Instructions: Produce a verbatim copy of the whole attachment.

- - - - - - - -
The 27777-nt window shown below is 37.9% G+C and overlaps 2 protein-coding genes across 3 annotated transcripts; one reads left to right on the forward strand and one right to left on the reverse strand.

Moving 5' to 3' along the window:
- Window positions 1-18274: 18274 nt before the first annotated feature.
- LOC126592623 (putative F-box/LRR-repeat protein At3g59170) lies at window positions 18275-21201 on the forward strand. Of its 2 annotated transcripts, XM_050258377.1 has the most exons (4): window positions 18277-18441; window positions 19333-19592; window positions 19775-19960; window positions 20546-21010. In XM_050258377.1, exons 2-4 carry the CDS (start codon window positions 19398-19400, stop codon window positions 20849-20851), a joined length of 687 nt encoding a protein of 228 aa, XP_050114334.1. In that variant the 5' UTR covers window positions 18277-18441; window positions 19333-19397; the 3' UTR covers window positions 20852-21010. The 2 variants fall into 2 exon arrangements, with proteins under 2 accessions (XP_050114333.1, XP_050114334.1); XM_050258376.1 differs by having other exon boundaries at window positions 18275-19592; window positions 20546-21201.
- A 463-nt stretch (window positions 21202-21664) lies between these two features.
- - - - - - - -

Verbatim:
The 27777-nt window shown below is 37.9% G+C and overlaps 2 protein-coding genes across 3 annotated transcripts; one reads left to right on the forward strand and one right to left on the reverse strand.

Moving 5' to 3' along the window:
- Window positions 1-18274: 18274 nt before the first annotated feature.
- LOC126592623 (putative F-box/LRR-repeat protein At3g59170) lies at window positions 18275-21201 on the forward strand. Of its 2 annotated transcripts, XM_050258377.1 has the most exons (4): window positions 18277-18441; window positions 19333-19592; window positions 19775-19960; window positions 20546-21010. In XM_050258377.1, exons 2-4 carry the CDS (start codon window positions 19398-19400, stop codon window positions 20849-20851), a joined length of 687 nt encoding a protein of 228 aa, XP_050114334.1. In that variant the 5' UTR covers window positions 18277-18441; window positions 19333-19397; the 3' UTR covers window positions 20852-21010. The 2 variants fall into 2 exon arrangements, with proteins under 2 accessions (XP_050114333.1, XP_050114334.1); XM_050258376.1 differs by having other exon boundaries at window positions 18275-19592; window positions 20546-21201.
- A 463-nt stretch (window positions 21202-21664) lies between these two features.